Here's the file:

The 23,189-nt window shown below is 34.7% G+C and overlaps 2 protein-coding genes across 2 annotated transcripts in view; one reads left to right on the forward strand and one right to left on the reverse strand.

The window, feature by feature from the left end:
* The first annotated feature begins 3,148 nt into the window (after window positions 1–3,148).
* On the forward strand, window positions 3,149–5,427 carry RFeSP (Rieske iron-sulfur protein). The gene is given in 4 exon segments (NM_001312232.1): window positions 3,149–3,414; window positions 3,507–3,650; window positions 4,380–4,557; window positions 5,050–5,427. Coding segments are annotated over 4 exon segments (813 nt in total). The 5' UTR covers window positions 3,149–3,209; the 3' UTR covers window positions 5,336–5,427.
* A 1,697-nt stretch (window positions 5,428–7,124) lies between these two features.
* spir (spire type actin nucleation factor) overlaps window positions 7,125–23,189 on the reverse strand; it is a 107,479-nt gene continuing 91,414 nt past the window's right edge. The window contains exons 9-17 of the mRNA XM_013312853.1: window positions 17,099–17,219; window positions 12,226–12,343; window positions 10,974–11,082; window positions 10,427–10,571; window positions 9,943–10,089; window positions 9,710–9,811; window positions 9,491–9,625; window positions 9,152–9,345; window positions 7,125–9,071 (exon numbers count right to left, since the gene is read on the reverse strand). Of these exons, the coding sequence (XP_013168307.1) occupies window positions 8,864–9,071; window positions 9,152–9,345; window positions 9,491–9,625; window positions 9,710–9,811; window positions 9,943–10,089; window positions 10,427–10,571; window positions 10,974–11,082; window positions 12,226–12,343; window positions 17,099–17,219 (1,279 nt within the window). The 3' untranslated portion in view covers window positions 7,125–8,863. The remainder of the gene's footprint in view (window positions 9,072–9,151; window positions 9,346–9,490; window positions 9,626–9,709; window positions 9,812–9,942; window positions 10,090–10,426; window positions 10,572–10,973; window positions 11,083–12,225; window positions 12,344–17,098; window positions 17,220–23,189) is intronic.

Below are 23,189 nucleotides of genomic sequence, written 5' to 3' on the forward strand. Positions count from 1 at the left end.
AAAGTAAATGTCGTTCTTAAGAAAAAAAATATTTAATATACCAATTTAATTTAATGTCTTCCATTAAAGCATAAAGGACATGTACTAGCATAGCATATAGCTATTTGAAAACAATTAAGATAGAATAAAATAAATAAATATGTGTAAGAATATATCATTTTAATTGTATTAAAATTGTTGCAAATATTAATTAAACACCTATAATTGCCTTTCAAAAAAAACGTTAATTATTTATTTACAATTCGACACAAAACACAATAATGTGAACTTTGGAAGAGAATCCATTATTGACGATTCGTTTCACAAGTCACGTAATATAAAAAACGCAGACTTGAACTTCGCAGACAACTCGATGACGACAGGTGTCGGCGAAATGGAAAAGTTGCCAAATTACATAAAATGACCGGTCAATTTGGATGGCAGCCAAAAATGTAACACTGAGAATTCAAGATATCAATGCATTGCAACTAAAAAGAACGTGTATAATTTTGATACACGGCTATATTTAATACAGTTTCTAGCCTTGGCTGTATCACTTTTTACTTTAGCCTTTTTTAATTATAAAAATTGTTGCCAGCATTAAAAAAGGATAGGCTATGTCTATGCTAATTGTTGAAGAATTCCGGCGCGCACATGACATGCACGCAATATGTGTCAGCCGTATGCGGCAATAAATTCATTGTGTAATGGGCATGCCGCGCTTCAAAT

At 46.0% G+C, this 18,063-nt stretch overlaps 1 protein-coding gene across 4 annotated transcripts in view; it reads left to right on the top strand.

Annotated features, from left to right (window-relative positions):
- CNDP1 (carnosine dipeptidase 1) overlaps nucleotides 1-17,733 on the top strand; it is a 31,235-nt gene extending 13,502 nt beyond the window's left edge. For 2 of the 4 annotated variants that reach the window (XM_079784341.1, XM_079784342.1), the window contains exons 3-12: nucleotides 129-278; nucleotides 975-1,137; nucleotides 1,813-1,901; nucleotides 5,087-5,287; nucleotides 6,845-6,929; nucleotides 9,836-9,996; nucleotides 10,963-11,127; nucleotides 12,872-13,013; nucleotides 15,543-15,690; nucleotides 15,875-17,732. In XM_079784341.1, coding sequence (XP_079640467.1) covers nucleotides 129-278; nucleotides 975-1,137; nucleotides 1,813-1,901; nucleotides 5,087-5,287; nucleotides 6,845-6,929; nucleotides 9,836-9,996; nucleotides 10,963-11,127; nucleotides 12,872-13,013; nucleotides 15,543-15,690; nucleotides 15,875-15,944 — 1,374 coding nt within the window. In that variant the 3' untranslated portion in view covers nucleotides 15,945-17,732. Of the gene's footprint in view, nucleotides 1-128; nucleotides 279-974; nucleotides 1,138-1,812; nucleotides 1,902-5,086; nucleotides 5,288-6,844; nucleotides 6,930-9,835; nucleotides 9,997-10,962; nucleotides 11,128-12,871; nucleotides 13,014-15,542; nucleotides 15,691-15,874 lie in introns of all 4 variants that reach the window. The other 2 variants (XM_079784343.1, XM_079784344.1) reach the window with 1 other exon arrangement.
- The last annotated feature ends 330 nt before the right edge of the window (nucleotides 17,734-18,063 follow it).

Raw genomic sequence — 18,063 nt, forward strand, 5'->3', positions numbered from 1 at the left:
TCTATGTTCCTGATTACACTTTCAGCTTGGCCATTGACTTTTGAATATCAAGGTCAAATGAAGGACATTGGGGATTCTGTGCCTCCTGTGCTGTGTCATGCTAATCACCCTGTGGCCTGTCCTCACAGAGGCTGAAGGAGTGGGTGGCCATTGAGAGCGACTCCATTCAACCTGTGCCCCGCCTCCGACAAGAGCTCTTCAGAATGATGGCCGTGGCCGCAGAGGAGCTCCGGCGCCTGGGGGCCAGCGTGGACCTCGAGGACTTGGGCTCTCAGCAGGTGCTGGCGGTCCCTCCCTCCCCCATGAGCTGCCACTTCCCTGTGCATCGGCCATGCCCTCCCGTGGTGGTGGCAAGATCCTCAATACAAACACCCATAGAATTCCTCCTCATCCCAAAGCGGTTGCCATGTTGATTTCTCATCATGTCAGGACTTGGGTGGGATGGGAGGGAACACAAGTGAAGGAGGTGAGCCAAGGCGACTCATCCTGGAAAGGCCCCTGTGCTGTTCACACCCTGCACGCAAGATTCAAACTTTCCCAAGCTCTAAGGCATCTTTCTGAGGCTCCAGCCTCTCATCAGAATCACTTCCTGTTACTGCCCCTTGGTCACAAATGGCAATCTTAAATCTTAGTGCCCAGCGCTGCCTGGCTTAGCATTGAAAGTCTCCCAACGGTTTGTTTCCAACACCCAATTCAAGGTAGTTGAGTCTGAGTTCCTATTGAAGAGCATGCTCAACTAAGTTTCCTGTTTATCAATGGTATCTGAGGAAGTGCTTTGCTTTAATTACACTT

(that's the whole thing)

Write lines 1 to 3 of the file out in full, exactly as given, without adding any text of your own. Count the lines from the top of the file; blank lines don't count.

The 23,189-nt window shown below is 34.7% G+C and overlaps 2 protein-coding genes across 2 annotated transcripts in view; one reads left to right on the forward strand and one right to left on the reverse strand.

The window, feature by feature from the left end:
* The first annotated feature begins 3,148 nt into the window (after window positions 1–3,148).